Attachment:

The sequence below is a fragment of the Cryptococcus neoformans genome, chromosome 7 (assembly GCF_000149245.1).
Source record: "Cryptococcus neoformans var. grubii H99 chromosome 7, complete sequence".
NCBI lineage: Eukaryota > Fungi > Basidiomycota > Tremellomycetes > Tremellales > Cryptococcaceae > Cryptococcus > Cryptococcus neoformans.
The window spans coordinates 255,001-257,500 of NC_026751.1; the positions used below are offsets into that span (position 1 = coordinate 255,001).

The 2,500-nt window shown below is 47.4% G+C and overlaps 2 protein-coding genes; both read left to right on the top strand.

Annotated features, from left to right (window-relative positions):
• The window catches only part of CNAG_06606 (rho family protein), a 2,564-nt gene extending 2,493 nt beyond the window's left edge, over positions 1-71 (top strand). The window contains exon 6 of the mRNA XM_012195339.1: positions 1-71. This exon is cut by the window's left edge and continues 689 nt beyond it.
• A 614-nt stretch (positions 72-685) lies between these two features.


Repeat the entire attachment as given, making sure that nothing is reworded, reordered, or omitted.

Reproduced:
The sequence below is a fragment of the Cryptococcus neoformans genome, chromosome 7 (assembly GCF_000149245.1).
Source record: "Cryptococcus neoformans var. grubii H99 chromosome 7, complete sequence".
NCBI lineage: Eukaryota > Fungi > Basidiomycota > Tremellomycetes > Tremellales > Cryptococcaceae > Cryptococcus > Cryptococcus neoformans.
The window spans coordinates 255,001-257,500 of NC_026751.1; the positions used below are offsets into that span (position 1 = coordinate 255,001).

The 2,500-nt window shown below is 47.4% G+C and overlaps 2 protein-coding genes; both read left to right on the top strand.

Annotated features, from left to right (window-relative positions):
• The window catches only part of CNAG_06606 (rho family protein), a 2,564-nt gene extending 2,493 nt beyond the window's left edge, over positions 1-71 (top strand). The window contains exon 6 of the mRNA XM_012195339.1: positions 1-71. This exon is cut by the window's left edge and continues 689 nt beyond it.
• A 614-nt stretch (positions 72-685) lies between these two features.